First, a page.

When it comes to attracting people to the overheated topic of climate change, it's never bad to go dramatic.
The first few days of the Copenhagen climate summit passed with an awful lot of speeches. All negotiators said that their countries are committed to do more to get a climate deal. A handful of others made emotional pleas that the poor are suffering from climate disasters. But none of them work better to wake up people's numbed senses than a presentation of efficiency-minded ideas, especially when the ideas are of Danish origin.
The made-in-Denmark conference itself is pretty green by all itself: no bottled water, no gifts of Little Mermaid statuettes for the delegates.
The traditional Christmas tree in Copenhagen's Town Hall square, like the Rockefeller Center Christmas Tree in New York, will only remain lit as long as enough energy is being generated by the 15 bikes set up to power them. The 21-meter-tall tree is decorated with 700 energy-efficient bulbs and the alternative means of powering the Christmas lighting will save the environment nine tons of carbon dioxide.
Next to Copenhagen's landmark Little Mermaid statue, local sculptor Jens Galschiot set up a provocative statue showing an obese Lady Justice sitting on an emaciated African man, representing hypocrisy in the climate debate.
The message to reduce environmental impact went so deep into Danish people's lifestyle that they even look to people's final journey for emission cuts. Starting in 2011, new environmental regulations in Denmark will require all crematoriums to have mercury filters. There are also plans to replace seven crematoriums in eastern Denmark with a single central facility for the sake of energy efficiency.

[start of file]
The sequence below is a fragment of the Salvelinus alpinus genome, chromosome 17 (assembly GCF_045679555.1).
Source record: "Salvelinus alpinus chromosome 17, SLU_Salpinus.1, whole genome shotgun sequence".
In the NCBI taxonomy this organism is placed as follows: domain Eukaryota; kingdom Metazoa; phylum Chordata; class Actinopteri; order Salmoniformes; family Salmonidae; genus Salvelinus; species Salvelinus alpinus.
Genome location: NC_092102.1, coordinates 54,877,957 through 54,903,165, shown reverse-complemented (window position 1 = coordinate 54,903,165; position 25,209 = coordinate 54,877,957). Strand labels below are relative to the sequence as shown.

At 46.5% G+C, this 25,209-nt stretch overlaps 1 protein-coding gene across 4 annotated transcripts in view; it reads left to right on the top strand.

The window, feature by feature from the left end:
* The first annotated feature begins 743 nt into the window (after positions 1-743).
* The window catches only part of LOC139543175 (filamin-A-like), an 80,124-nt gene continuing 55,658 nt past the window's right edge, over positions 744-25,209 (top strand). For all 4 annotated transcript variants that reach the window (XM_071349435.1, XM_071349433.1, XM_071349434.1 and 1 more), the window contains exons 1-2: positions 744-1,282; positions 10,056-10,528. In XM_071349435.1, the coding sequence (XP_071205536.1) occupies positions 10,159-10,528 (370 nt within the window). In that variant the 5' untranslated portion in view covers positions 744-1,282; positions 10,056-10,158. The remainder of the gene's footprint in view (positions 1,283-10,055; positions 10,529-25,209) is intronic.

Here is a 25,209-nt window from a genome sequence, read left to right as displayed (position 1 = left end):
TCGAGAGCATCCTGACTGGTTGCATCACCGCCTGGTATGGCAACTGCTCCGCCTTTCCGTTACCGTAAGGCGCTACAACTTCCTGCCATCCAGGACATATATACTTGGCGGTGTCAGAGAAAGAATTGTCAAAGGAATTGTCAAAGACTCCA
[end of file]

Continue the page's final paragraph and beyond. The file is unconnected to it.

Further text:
However, it's not just the Danish who are good at delivering the "go green" message; so are those who came to Denmark.
Scottish businesses and non-governmental organizations created a special-edition Scotch whisky as a gift to key negotiators at the talks. The 42 percent proof (21 percent alcohol), 20-year-old spirit is called TwentyTwenty 42 -- to mark Scotland's pledge to cut its greenhouse gases by 42 percent by 2020.
British wildlife sculptor Mark Coreth brought a life-sized ice polar bear to downtown Copenhagen to let people touch the bear and feel what their touches could do to hasten its watery demise. He hopes that people will appreciate the effects of human action and the plight of the polar bear. Coreth is now back in London to carve a twin bear to display in London's Trafalgar Square and hopes to follow with others around the world, even Tian'anmen Square in Beijing.
In addition, youth delegates from around the world are using their own low-budget but novel ways to pressure the negotiators. Yesterday, outside the main plenary session conference room and against a backdrop of suits and briefcases, scores of youth from around the world, dressed in pajamas and armed with pillows, asked their leaders to deliver a deal which will ensure the survival of all human beings and species. And today, a Chinese youth dressed as a traditional Chinese doctor will send out his prescription for a healthy earth at the conference center.